Monthly Archives: January 2009

Are You Ready to Become a Design Entrepreneur?

A closer look at the qualities of a successful design entrepreneur

The creative is the place where no one else has ever been. You have to leave the city of your comfort and go into the wilderness of your intuition. What you’ll discover will be wonderful. What you will discover is yourself. – Alan Alda

Many designers and creative workers embarked on design studies or design as a vocation for the aesthetic aspects of it; more than anything, designers like to play with form, colors, and texture. They also enjoy the creative freedom, defined by individual expression and not having to do with everyday monetary affairs.

Used by permission,® 2014 The LEGO Group

Used by permission ® 2014 The LEGO Group

Times are changing. More and more advanced economies are rapidly shifting from manufacture-based to idea- based. It doesn’t mean tangible products are any less needed than before. More sophisticated products made from new and advanced materials coupled with improved functionality and style are always in demand. Brilliant design products and services are a combination of daring new ideas, clever concepts, innovative systems, and sensible executions. Ideas and knowledge are only of value if they are turned into successful products and services.

The legendary shoe designer turned Pop artist Andy Warhol famously said, «Being good in business is the most fascinating kind of art. Making money is art and working is art and good business is the best art.» Even the seemingly unbusinessman-like conceptual artist John Baldessari quipped that “Every artist should be a mini-entrepreneur.”  Now, the most pricey British Young Artist Damien Hirst and a handful of fellow artists are managing their own business of producing and selling art, without the intervention of galleries and auction houses.

The same goes with most other creative fields, and design is no exception. Creative pursuit in ernest can only be supported and sustained through the business success of entrepreneurial activities. Design traditionally has been an entrepreneurial vocation since its beginnings in the early 20th century. Design has an entrepreneurial spirit and a hands-on attitude.

On the path of design entrepreneurship to creativity and innovation, there often lies rough patches and obstacles, too. Take one of the 20th century innovative design James Dyson. His most well-known Dyson vacuum cleaner had to wait 15 years from creation to actual production. Despite its apparent advange and much improved features – most prominently elimination of dustbags and smart application of G-Force cyclone technology – was faced with resistance from major multinational electronics manufacturers, until Japan issued a patent license and gave him the change to produce his concept in 1993. Until Dyson vacuum cleaners to become one of the icon of 20th century industrial design for its innovative technology and a successful business story, James Dyson tirelessly dedicated himself to hard-working, perseverance, and determination.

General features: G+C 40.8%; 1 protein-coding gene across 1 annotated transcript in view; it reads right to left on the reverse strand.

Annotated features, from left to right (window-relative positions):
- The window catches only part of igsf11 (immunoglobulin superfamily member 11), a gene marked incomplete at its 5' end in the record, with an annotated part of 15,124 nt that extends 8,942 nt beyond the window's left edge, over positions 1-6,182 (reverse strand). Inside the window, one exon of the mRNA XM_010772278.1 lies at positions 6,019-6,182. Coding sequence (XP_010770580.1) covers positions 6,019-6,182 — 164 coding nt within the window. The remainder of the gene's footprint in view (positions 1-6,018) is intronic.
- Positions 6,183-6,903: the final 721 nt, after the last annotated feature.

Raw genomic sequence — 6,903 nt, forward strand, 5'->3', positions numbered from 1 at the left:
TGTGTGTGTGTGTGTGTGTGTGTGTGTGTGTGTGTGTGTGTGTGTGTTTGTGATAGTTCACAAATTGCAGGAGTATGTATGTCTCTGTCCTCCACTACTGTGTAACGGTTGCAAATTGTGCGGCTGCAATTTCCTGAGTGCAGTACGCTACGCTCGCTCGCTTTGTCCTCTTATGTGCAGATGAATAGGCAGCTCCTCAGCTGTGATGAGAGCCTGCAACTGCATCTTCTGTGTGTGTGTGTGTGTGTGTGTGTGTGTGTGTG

Merging of design consciousness and business acumen can be an influential force for socio-cultural change as well. New form has the power to stimulates new ways of thinking, new attitudes, and, indeed, new ways of life. Take all too well-known hero of design innovation – Steve Jobs of Apple. Since nearly 40 years being a visionary of Graphic User Interface (GUI) and mouse-controlled personal desktop computers, which we now take for granted, Jobs is an outstanding champion of good design integrated into technology that sets new trend in the way people see, live, and create.

Combining creative talent and business savvy is essential to be able to continue creative efforts. The success of a good design is a way to gain social recognition and cultural influence. Creativity is the goal and the business is the means. Here are some of the qualities often found in creative entrepreneurs.

Entrepreneurs are inherently creative people. Turn the table around: creative people have inherent abilities to be entrepreneurial, too. Some of the most successful entrepreneurs such as Jeff Bezos (of Amazon.com), Steve Jobs (Apple), James Dyson (Dyson vacuum cleaners), and Richard Branson (Virgin) are all iconic examples who combined surprisingly novel ideas, knowledge, and market opportunities based on creative thinking.

Entrepreneurship means taking risks. Risks often result in great returns in terms of fame, social recognition, and wealth. But it only happens when risks are carefully studied, assessed, and calculated. A great entrepreneur is an individual with a passionate heart and a cold mind.

Born entrepreneurs are unstoppable starters but they are also tenacious endurers who rarely quit once they see the potential of success. As the Roman philosopher Seneca said, “There is no great genius without some touch of madness.” In fact, their energy is so great that they become living inspirations and models for others to follow.

Entrepreneurs create and vitalize economy. They thrive on the idea of self-reliance and high achievements. That is why entrepreneurship is good for the promoting economy by inspiring new work force, creating jobs, and propelling societies for advancement.